I am not a doctor, and this description of tests is just "laymens' terms."

1. You should have ruled out any rheumatological or immunological conditions by seeing a rheumatologist and having these blood tests run. Sometimes they will run a brain MRI. MS and other illnesses can mimic TOS and are somewhat easily ruled out.

2. Neuro / ortho / vascular doctors do MRIs of the neck, brachial plexus, shoulder, hand, etc., looking for any obstruction or structural abnormality. These MRIs can be run with fluid, and may or may not have your arms in differing positions. Mostly, these are for finding any arterial or vein blockages. Do not be surprised if these come out normal, but you might still have neurological TOS.

3. Xrays are also ordered of the spine, usually in the beginning, and a few TOSers will have additional cervical ribs, but most do not. "Extra cervical ribs" or "protruding cervical ribs", etc., are the terms to listen for.

4. Neuro docs do EMGs and nerve testing, including SSEPs, each one believing that only their way is the right way. Usually, it is not always going to show anything – Dr. Togut explains that it is not the correct testing for TOS type nerve damage, but especially for work comp cases it is required. Many of us will have signs of carpal tunnel, elbow or shoulder damage. This does not mean you should rush to an orthopedic surgery however. You want to ask if they test up by the neck for the C-8, because if this is slow, the C-8, it tends to show TOS rather than cervical radiculopathy.

5. Doppler tests are like sonograms of the arm to see if there are any blockages of blood flow. You can have neurogenic TOS and still have vascular / circulation type symptoms, but these may not show up on this test. Blockages must be treated usually by surgeries, ASAP.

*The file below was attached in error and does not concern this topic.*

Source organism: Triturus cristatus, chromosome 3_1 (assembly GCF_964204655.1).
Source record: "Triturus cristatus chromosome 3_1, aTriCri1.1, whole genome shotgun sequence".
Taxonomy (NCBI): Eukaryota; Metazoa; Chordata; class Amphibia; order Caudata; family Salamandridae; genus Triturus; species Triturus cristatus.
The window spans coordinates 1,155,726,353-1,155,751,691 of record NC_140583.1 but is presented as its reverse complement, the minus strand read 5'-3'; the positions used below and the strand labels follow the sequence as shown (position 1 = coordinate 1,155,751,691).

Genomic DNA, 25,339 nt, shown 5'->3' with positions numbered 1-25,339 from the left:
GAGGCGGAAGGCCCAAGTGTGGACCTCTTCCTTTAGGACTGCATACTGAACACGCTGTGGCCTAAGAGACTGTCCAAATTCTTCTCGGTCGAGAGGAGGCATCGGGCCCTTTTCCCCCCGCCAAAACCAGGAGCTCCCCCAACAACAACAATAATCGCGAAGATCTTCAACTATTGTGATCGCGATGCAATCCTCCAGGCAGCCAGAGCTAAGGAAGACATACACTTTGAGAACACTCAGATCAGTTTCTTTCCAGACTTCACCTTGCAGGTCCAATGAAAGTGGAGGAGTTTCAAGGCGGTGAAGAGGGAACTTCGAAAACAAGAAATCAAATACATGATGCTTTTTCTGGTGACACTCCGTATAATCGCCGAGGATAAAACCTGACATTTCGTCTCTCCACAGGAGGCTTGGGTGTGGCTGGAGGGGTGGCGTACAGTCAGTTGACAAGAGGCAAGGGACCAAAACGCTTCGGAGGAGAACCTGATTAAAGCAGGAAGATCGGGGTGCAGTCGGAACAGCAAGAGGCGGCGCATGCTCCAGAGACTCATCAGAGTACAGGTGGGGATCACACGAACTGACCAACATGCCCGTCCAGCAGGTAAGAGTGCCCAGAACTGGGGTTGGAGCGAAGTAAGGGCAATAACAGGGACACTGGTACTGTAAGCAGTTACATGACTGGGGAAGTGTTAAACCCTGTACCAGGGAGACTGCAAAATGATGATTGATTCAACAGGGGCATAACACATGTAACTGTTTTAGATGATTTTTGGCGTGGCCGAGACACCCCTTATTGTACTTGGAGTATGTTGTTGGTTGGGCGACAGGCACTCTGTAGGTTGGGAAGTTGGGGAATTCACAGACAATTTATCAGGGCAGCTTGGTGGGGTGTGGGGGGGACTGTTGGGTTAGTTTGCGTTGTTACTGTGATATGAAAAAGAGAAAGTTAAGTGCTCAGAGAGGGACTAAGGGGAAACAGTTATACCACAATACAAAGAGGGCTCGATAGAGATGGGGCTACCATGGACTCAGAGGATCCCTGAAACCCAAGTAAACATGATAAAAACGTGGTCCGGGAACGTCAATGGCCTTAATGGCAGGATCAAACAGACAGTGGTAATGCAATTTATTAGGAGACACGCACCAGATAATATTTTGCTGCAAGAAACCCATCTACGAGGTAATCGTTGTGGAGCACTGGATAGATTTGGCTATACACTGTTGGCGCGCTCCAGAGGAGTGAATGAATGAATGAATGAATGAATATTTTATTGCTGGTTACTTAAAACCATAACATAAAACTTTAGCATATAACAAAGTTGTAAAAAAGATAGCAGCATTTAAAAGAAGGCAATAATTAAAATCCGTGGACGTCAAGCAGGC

6. MRAs or MRIs with fluid involves IV and possibly cut-downs along the arm to track blood flow, as you sit or stand. In my case, my nerves were wrapped around my double veins, so we were unable to cut-down all the way up.

7. 3d MRAs (or is it CTs? I always get this one wrong.) By Dr. Collins of UCLA shows different angles of the brachial plexus at such a high resolution that doctor is able to "see" compressions, impingements, etc. However, most of us do not get this luxury. (I think the cost is $12,000 right now?)

8. Scalene block - if you feel relief for a brief period of time, this is positive for surgery.

9. Thyroid issues - many TOSers are hypothyroid. Some show up easily on a blood test. Others, are not shown on a blood test. Some are called "Hashimoto's thyroid" such as mine. Mine were based upon symptoms, rather than numbers on a blood test. They incuded: dry hair, or slow growing hair, depression with no real situation or depression that has gone on a long time, nails that don't grow or are brittle, dry or flakey skin, sleeping 10 or 12 hours or a whole weekend like I was and still tired, not being able to sleep at night, tired when forced to wake up, (once I started the thyroid, I slept from 11 AM to 7 AM without problem), slow bowels, like not moving for a week, (not really weight gain or weight loss, though, this wasn't about being fat, but about not good body metabolism.) So anyways, this is a subject for you and your doc.

If all of these tests come out basically normal, this leads to discussion of TOS as the culprit. It is especially hard to tell the difference between cervical ortho causes and TOS, and sometimes shoulder and TOS. But you must go through time-consuming testing to find out all of the results, because if you simply proceed with an ortho surgery, your TOS pain can go through the roof and you can have unexpected complications, so it's rather serious to proceed now with great caution, whereas the work comp ortho surgeons love to "cut and run!"

We have a ton of articles post on the upper left hand corner.

We also have listed some of our docs we have seen, on the upper left hand corner. In my opinion, most doctors who say they know TOS can NOT diagnose TOS, and I went through over 10+ orthos / neuros / vascular surgeons who did not diagnose me, and it wasn't until I flew to Denver and saw Dr. Annest that I got a diagnosis, and then most of these docs said "oh, that's what I thought, too, but didn't want to be the one to make the diagnosis."